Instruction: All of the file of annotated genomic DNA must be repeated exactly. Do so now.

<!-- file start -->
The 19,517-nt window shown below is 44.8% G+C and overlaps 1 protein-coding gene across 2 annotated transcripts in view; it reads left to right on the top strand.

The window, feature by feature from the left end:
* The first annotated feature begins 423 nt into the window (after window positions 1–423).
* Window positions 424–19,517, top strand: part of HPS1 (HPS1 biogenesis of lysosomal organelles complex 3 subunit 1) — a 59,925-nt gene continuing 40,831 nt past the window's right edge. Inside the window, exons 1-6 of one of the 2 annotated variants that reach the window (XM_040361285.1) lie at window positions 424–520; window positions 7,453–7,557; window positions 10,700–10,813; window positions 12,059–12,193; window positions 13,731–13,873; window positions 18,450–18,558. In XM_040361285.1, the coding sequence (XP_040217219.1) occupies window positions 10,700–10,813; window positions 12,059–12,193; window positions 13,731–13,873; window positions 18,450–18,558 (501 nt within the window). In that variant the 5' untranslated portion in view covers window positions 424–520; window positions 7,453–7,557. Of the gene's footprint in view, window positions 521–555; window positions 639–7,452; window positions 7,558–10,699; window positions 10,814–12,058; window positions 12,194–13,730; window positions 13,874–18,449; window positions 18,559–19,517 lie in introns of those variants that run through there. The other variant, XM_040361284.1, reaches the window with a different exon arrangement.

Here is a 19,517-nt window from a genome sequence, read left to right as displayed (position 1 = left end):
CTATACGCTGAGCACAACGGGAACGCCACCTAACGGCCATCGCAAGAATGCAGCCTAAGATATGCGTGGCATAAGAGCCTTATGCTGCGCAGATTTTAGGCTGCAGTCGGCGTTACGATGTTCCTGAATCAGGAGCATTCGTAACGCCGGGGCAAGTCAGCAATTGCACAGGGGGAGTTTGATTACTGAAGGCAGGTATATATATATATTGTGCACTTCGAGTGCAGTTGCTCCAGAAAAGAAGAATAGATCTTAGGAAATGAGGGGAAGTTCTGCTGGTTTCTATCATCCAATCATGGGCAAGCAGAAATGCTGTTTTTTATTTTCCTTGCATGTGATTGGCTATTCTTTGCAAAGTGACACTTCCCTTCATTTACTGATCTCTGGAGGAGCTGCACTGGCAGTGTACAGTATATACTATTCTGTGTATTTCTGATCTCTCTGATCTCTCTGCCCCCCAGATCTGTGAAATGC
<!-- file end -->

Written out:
The 19,517-nt window shown below is 44.8% G+C and overlaps 1 protein-coding gene across 2 annotated transcripts in view; it reads left to right on the top strand.

The window, feature by feature from the left end:
* The first annotated feature begins 423 nt into the window (after window positions 1–423).
* Window positions 424–19,517, top strand: part of HPS1 (HPS1 biogenesis of lysosomal organelles complex 3 subunit 1) — a 59,925-nt gene continuing 40,831 nt past the window's right edge. Inside the window, exons 1-6 of one of the 2 annotated variants that reach the window (XM_040361285.1) lie at window positions 424–520; window positions 7,453–7,557; window positions 10,700–10,813; window positions 12,059–12,193; window positions 13,731–13,873; window positions 18,450–18,558. In XM_040361285.1, the coding sequence (XP_040217219.1) occupies window positions 10,700–10,813; window positions 12,059–12,193; window positions 13,731–13,873; window positions 18,450–18,558 (501 nt within the window). In that variant the 5' untranslated portion in view covers window positions 424–520; window positions 7,453–7,557. Of the gene's footprint in view, window positions 521–555; window positions 639–7,452; window positions 7,558–10,699; window positions 10,814–12,058; window positions 12,194–13,730; window positions 13,874–18,449; window positions 18,559–19,517 lie in introns of those variants that run through there. The other variant, XM_040361284.1, reaches the window with a different exon arrangement.

Here is a 19,517-nt window from a genome sequence, read left to right as displayed (position 1 = left end):
CTATACGCTGAGCACAACGGGAACGCCACCTAACGGCCATCGCAAGAATGCAGCCTAAGATATGCGTGGCATAAGAGCCTTATGCTGCGCAGATTTTAGGCTGCAGTCGGCGTTACGATGTTCCTGAATCAGGAGCATTCGTAACGCCGGGGCAAGTCAGCAATTGCACAGGGGGAGTTTGATTACTGAAGGCAGGTATATATATATATTGTGCACTTCGAGTGCAGTTGCTCCAGAAAAGAAGAATAGATCTTAGGAAATGAGGGGAAGTTCTGCTGGTTTCTATCATCCAATCATGGGCAAGCAGAAATGCTGTTTTTTATTTTCCTTGCATGTGATTGGCTATTCTTTGCAAAGTGACACTTCCCTTCATTTACTGATCTCTGGAGGAGCTGCACTGGCAGTGTACAGTATATACTATTCTGTGTATTTCTGATCTCTCTGATCTCTCTGCCCCCCAGATCTGTGAAATGC